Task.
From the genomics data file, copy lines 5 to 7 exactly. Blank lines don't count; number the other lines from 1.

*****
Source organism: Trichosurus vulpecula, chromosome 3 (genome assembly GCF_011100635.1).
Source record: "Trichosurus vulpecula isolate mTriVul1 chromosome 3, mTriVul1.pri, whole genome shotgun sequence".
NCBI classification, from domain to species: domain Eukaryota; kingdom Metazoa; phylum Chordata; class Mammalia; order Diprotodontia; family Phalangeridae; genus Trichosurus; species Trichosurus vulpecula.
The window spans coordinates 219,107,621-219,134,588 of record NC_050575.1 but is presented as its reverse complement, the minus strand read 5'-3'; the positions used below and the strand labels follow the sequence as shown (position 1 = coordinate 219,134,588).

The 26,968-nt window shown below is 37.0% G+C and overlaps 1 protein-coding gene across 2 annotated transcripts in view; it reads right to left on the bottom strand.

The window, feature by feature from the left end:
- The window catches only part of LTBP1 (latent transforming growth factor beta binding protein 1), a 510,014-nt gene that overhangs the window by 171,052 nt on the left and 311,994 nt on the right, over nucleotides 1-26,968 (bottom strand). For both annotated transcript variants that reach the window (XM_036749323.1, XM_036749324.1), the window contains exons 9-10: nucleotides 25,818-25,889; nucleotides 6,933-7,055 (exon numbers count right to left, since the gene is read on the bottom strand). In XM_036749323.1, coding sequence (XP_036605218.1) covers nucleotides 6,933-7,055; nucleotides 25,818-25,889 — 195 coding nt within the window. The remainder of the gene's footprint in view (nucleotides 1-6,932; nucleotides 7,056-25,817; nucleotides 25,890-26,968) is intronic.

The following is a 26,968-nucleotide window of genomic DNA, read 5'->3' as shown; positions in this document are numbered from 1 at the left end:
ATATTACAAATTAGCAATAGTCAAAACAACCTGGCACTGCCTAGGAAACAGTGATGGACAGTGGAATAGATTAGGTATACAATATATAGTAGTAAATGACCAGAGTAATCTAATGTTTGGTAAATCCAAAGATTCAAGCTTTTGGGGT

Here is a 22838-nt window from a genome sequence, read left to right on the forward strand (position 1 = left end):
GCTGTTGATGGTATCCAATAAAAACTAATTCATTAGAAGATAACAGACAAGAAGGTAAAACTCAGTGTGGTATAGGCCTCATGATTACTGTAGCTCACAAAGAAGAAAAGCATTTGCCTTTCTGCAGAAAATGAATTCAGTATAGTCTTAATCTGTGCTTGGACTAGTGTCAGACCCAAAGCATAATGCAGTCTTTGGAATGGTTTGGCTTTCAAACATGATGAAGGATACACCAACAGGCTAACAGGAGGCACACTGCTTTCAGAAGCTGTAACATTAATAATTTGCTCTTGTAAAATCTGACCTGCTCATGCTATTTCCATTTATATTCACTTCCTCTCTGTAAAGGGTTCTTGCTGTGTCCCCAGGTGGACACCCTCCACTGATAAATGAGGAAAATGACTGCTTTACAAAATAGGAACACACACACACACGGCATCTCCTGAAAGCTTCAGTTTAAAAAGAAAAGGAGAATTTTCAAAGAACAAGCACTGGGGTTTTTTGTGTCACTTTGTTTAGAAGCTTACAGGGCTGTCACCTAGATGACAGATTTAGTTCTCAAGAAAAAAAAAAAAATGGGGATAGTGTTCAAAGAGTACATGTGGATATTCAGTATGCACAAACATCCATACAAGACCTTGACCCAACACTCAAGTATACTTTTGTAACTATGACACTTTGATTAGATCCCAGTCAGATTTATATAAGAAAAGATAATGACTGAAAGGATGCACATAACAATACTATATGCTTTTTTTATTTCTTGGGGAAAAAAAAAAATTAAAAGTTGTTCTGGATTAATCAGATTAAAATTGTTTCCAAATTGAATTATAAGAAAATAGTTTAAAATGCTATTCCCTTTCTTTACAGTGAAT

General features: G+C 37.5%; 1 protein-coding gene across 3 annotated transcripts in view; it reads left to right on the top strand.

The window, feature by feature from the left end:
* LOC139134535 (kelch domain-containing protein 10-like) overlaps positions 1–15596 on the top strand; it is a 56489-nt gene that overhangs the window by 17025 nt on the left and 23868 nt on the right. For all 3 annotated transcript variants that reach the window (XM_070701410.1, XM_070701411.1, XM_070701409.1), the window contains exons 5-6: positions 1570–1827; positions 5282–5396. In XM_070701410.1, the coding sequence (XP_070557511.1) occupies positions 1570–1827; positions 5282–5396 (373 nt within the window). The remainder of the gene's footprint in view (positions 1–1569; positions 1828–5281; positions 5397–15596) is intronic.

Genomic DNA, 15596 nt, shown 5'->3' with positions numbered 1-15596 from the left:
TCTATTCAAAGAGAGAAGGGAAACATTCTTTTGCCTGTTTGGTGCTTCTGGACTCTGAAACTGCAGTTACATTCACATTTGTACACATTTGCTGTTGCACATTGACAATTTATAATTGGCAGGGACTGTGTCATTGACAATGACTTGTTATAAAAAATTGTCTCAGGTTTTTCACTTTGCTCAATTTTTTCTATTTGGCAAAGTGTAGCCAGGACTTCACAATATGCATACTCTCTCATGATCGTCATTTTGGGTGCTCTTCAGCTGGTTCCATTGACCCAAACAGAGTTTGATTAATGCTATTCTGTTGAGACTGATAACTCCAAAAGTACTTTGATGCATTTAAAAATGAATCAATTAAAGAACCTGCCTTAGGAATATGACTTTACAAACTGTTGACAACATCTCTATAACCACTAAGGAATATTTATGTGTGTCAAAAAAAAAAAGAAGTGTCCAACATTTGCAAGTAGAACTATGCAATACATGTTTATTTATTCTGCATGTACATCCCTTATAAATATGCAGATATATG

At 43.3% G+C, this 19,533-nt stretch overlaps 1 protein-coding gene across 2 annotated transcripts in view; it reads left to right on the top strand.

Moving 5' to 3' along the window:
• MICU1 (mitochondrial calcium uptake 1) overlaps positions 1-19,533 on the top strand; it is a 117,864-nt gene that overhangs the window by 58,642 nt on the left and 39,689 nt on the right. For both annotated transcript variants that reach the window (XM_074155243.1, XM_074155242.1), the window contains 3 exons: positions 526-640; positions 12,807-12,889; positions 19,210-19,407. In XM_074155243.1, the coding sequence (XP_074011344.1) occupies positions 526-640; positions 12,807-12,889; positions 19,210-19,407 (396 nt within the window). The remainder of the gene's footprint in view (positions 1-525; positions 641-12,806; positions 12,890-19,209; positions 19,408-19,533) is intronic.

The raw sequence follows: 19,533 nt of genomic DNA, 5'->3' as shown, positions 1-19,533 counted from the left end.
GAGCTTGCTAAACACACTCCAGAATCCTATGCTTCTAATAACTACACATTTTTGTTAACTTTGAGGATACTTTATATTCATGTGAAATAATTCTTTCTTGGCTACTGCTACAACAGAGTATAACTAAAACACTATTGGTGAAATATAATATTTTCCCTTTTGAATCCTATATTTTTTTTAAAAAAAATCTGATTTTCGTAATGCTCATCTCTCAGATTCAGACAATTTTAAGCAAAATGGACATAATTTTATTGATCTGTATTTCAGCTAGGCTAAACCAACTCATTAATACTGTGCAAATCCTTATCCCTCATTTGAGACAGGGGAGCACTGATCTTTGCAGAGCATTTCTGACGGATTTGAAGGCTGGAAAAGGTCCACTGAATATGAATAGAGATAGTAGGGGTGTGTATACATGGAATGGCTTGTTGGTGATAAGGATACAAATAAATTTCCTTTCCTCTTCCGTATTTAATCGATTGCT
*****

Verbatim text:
The 26,968-nt window shown below is 37.0% G+C and overlaps 1 protein-coding gene across 2 annotated transcripts in view; it reads right to left on the bottom strand.

The window, feature by feature from the left end:
- The window catches only part of LTBP1 (latent transforming growth factor beta binding protein 1), a 510,014-nt gene that overhangs the window by 171,052 nt on the left and 311,994 nt on the right, over nucleotides 1-26,968 (bottom strand). For both annotated transcript variants that reach the window (XM_036749323.1, XM_036749324.1), the window contains exons 9-10: nucleotides 25,818-25,889; nucleotides 6,933-7,055 (exon numbers count right to left, since the gene is read on the bottom strand). In XM_036749323.1, coding sequence (XP_036605218.1) covers nucleotides 6,933-7,055; nucleotides 25,818-25,889 — 195 coding nt within the window. The remainder of the gene's footprint in view (nucleotides 1-6,932; nucleotides 7,056-25,817; nucleotides 25,890-26,968) is intronic.